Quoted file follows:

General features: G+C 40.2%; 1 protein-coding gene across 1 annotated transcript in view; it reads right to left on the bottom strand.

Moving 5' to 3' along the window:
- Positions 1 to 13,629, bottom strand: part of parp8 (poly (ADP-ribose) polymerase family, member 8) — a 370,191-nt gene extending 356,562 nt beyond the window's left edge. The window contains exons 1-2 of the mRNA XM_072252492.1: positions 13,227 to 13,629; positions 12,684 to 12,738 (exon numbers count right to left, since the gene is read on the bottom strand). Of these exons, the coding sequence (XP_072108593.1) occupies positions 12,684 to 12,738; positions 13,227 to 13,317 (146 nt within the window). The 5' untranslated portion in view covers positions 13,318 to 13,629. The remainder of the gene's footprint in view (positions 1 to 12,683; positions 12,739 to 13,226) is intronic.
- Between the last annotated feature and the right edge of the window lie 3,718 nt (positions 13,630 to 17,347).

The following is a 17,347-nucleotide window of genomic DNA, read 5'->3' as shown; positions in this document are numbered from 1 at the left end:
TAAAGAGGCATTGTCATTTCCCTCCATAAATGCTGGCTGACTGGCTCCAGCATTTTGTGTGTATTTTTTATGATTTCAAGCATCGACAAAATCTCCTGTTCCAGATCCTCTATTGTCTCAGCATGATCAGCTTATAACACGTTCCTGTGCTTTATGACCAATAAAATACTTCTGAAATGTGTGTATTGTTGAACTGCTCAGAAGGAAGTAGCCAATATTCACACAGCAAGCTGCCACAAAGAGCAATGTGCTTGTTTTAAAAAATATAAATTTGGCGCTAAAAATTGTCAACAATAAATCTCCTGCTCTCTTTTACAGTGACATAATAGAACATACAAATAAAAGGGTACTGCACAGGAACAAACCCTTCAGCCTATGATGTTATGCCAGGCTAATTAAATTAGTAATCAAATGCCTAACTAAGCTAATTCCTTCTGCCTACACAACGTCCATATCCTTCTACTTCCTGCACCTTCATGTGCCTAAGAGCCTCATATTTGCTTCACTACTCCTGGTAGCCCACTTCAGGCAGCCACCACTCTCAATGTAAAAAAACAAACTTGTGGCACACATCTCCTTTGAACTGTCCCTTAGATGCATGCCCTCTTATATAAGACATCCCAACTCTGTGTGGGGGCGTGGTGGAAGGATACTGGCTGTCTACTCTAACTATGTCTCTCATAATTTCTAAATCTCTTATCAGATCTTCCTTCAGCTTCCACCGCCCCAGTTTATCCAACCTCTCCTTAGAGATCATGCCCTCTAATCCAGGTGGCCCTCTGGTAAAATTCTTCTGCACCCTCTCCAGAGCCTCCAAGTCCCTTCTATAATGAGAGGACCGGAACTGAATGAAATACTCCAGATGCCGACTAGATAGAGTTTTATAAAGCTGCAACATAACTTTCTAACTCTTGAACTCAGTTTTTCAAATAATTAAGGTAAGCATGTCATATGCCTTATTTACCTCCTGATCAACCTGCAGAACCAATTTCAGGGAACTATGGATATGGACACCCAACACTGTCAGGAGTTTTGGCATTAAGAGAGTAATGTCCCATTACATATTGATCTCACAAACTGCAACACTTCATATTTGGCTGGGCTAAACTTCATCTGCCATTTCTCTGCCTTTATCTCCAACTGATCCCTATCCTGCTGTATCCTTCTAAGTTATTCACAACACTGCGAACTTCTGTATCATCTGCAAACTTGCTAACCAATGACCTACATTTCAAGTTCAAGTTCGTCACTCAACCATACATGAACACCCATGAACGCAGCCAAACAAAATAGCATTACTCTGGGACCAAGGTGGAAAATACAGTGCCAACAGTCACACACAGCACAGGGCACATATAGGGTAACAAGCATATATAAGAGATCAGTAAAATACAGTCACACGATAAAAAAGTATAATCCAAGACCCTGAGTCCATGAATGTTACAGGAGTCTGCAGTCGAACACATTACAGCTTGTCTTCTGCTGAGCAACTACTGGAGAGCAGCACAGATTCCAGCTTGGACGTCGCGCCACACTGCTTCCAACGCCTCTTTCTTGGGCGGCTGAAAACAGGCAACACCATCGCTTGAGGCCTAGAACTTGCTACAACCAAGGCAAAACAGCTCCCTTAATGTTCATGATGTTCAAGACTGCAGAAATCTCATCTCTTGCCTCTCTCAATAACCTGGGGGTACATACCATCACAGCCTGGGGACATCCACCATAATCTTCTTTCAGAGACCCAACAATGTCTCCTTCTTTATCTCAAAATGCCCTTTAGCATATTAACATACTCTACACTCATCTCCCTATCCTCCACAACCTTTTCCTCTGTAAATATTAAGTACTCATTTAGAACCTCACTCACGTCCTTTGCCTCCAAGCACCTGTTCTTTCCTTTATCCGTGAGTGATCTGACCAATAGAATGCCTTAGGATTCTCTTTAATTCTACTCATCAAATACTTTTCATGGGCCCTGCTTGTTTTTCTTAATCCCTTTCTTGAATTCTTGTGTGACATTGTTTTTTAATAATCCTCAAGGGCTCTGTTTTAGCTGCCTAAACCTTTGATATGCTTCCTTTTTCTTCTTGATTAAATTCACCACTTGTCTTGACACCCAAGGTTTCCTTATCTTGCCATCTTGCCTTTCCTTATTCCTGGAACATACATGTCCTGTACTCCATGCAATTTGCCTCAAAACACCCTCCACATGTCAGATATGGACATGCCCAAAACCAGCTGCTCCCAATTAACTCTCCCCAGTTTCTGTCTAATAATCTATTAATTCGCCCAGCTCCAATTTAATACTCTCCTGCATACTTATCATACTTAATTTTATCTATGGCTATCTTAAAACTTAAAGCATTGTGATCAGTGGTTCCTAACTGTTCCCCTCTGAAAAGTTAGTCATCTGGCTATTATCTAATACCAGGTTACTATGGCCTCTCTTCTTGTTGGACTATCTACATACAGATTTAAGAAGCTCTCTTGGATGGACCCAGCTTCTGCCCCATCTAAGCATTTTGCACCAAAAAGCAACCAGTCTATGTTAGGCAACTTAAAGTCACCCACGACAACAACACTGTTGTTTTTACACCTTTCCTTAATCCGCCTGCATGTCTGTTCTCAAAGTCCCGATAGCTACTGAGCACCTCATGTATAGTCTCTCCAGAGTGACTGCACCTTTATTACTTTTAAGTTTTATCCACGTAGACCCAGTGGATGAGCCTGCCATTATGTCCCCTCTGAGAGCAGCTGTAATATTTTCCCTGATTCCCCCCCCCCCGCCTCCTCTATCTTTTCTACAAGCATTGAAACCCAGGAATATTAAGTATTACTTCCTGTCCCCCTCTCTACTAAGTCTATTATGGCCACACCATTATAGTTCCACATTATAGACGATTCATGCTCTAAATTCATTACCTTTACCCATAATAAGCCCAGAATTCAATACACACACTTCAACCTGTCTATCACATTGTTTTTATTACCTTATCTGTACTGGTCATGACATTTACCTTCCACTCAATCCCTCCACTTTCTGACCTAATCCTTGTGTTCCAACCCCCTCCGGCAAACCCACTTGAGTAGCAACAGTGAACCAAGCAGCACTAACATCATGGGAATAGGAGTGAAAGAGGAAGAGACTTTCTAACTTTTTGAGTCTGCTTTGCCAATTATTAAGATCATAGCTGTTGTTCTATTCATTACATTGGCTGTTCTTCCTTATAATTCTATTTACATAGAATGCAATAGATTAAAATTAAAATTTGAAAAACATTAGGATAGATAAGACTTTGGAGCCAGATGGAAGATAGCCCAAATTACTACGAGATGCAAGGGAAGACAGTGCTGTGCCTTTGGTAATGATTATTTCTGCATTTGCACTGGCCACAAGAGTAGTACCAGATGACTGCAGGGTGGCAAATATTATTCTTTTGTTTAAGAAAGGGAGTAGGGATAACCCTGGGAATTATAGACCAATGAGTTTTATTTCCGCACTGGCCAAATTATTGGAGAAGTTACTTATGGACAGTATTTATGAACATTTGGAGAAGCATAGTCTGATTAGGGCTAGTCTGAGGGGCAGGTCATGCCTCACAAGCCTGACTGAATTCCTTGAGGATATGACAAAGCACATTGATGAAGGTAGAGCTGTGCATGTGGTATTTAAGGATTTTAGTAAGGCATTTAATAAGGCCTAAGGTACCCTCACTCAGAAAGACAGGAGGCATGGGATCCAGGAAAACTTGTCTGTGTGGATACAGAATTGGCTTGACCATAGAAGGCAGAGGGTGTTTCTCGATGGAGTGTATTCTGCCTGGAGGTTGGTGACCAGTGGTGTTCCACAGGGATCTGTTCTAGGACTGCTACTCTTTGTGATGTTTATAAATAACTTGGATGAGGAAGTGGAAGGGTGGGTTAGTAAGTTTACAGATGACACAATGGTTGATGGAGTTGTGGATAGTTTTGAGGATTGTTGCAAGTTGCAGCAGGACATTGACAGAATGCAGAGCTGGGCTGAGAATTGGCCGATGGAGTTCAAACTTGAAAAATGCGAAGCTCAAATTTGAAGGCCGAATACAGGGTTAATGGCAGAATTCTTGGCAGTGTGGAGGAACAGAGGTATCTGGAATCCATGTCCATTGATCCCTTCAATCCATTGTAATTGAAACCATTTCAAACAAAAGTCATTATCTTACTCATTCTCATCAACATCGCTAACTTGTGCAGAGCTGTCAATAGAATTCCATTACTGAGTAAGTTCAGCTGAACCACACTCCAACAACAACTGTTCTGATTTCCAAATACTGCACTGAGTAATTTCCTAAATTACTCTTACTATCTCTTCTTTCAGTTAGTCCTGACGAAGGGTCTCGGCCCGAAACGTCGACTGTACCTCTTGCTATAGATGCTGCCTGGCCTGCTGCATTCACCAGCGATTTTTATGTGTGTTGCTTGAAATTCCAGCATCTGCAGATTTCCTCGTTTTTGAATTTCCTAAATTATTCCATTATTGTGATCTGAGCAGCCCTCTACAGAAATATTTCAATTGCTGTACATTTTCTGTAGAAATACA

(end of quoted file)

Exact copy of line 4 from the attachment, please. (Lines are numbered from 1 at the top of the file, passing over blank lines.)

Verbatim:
- Between the last annotated feature and the right edge of the window lie 3,718 nt (positions 13,630 to 17,347).